1. Don’t forget other innovations like water cooling, suspension, disc brakes, overhead cams, fuel injections, ABS etc…


        (They certainly innovated the hell out of Buell…)

    1. “I can tell you that ridign is about fun, not utility”

      “It feels primal, like you are taming the raw power of a feral beast. Try as it may, an electric bike won’t fulfill such needs.”

      “(not hatin’ or anything).”

      Not getting any, either!

    2. I have to disagree with the scooter < "real bike" thing. I've ridden a "real bike" (okay, a small honda) but damage to my left leg left shifting a real pain in the ankle. Did it anyways to pass the safety courses before getting a license. The larger scooters, like the Honda PS250 (Big Ruckus, 250cc single kidney puncher) has a nice low center of gravity, giant knobby tires, and enough engine to push a person to a nice speed. Sure, the center of mass doesn't let you do wheel stands; but I've ridden off rode in ice and snow, and one night rode home with a cop following me for a mile or two because they weren't convinced that a bike could stay on the rode in pouring snow.

      There are other bigger "scooter" from Honda, the Reflex (249cc), the old Juno(150-180cc? it's old, I dunno), even the SilverWings (600cc and bigger) are called "scooter body" by Honda. I'd even call the Gold Wings a "scooter" (and have to hide from any Gold Wing riders) because of the shape and seat position.

      If you meant the smaller "50cc" (actually 49 or less to avoid needing a drivers license), then I'll kind of agree with you. Those are usually utility bikes, either commuting or grocery-getter with some bags or backpack (i had a tombstone and two side bags, 2 liters of soda on each side, lots of other stuff). They may not have the sheer speed of a bigger bike, but I've put my little 49cc over on the side in a turn far enough to wish I had knee pads and to see sparks off the kickstand.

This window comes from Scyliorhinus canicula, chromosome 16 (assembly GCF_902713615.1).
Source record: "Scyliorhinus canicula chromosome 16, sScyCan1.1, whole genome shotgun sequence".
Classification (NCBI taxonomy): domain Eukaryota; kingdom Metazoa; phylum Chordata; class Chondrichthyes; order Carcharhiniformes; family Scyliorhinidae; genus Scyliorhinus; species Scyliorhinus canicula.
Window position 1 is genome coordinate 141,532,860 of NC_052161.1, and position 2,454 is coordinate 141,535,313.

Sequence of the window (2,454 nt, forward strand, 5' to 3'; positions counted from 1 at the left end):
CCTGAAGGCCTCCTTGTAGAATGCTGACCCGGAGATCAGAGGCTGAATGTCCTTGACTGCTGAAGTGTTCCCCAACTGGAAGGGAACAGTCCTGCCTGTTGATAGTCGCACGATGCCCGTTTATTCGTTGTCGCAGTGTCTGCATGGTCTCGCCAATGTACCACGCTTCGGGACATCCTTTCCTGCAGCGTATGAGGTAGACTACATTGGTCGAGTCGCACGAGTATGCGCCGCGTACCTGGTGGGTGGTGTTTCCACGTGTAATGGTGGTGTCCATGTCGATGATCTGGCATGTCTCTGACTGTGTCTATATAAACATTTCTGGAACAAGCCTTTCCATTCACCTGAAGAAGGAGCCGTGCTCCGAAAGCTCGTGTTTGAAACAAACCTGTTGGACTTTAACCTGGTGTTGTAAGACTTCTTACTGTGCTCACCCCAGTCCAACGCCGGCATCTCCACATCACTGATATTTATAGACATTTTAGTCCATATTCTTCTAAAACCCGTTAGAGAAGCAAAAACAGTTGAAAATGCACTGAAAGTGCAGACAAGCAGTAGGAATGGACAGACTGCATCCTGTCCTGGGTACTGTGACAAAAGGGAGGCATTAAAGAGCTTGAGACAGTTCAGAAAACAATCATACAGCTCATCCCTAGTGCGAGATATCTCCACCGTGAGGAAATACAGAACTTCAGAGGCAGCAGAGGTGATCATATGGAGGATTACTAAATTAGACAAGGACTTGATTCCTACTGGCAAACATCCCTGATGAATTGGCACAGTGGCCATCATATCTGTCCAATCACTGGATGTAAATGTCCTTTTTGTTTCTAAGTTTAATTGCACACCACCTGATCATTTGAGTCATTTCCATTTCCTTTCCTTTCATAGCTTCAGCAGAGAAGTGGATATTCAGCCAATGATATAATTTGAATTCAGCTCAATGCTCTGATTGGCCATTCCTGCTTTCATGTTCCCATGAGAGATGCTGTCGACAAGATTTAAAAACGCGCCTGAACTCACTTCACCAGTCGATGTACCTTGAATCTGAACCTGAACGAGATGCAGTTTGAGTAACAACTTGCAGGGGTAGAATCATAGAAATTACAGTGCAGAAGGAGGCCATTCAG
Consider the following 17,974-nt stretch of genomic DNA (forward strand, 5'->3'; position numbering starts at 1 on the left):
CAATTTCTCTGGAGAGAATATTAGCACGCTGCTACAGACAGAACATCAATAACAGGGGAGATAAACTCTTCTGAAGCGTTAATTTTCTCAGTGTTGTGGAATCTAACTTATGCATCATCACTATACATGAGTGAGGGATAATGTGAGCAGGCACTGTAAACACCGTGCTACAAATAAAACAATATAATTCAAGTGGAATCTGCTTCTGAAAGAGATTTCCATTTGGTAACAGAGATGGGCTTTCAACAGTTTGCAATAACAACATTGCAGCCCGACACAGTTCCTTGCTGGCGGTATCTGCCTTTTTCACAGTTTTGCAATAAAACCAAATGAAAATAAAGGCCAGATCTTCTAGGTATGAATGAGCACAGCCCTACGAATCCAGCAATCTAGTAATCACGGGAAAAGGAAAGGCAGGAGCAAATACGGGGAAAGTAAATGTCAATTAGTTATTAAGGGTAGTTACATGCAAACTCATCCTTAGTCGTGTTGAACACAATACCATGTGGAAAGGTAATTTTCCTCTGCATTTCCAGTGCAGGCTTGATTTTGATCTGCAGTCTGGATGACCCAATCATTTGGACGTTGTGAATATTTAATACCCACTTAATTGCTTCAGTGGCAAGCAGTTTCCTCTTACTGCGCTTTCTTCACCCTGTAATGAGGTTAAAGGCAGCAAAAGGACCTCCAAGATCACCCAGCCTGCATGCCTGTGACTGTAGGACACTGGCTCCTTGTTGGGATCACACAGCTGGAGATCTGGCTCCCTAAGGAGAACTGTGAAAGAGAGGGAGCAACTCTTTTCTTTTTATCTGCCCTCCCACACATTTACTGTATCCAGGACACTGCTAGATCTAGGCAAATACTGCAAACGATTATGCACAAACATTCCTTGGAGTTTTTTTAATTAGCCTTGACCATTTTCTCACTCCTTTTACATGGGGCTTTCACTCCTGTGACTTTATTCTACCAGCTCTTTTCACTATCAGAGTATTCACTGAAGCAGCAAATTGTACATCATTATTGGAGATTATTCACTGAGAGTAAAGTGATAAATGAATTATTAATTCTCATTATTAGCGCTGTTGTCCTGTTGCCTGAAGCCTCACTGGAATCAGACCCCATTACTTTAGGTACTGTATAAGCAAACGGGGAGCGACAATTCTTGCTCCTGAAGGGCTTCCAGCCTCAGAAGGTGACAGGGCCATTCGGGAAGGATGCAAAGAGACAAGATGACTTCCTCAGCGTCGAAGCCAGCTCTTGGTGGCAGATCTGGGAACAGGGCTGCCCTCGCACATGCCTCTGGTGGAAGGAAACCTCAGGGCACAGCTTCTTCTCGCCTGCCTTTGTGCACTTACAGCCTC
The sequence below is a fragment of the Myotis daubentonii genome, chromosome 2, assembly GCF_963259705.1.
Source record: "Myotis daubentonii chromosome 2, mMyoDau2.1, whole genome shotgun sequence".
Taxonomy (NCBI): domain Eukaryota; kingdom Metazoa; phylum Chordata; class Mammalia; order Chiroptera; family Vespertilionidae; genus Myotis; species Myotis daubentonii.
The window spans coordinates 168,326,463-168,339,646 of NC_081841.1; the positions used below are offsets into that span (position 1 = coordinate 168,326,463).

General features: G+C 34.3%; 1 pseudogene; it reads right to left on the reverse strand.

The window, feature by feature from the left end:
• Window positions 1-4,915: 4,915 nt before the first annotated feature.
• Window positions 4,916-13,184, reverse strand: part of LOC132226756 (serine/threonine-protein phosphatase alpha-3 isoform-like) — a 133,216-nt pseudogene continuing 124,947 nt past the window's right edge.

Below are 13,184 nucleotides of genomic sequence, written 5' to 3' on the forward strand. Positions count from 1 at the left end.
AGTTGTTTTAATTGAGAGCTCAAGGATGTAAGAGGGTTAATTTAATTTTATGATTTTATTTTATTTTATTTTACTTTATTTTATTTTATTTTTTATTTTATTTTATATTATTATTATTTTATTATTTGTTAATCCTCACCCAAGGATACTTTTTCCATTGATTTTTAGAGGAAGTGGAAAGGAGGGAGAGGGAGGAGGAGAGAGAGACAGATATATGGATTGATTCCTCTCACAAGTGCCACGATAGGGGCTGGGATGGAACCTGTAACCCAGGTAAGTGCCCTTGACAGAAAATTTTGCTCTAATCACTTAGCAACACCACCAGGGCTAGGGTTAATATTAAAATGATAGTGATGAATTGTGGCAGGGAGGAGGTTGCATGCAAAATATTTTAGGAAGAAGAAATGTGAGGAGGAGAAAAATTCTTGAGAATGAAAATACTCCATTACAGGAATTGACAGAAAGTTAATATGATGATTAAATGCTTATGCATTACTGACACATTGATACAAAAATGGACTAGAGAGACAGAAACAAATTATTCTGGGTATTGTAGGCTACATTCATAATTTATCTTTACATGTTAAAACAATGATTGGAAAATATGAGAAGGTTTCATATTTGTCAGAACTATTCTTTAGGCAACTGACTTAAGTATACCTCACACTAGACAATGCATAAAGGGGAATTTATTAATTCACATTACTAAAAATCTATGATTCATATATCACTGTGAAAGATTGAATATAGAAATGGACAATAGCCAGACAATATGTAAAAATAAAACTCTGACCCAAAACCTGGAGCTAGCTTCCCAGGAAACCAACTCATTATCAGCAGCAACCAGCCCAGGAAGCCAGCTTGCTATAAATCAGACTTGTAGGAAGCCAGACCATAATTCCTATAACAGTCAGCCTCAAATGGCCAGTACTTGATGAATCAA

4. Cached copies of favourite sites on a stick?? But almost all the sites I visit are dynamic and are updated regularly through the site owners and/or visitors posts, rendering such a stick mostly useless.

  5. The internet stick is obviously a joke, likely trying to make a point that people will really fund anything on those kickstarter style websites, regardless of whether it’s complete BS.

    The problem is, it doesn’t prove the point so well. Because technically it could be done. Either by caching a large number of sites onto usb storage or by giving free 2/3/4g/sat internet based on how much you “charge” the device (which could be doing bitcoin mining for example as a ‘charge’ mechanism).

    However impractical, limited and unlikely, there are scenarios where you could ‘kind of’ have internet charged on a stick.

      1. Those were exactly my first thoughts. Especially since you have to install their software.

        On another note: what does “The length of the device that can run on one battery charge is about 72 hours” mean? Is it 72 light-hours (48 284 397 288 miles/77 706 205 113 km) long? If so, that thing would be gigantic :D

        1. Noooo… With all the technology that they’ve managed to wrap up in this little stick of love, they’ve obviously been able to harness the inter-dimensional properties of the TARDIS. Mystery solved!

  6. The 64×64 LED array (“pixelclock”) would really appreciate greater pixel depth—even just 2bpp instead of 1: Antialiasing would make the hands of the clock look a not nicer.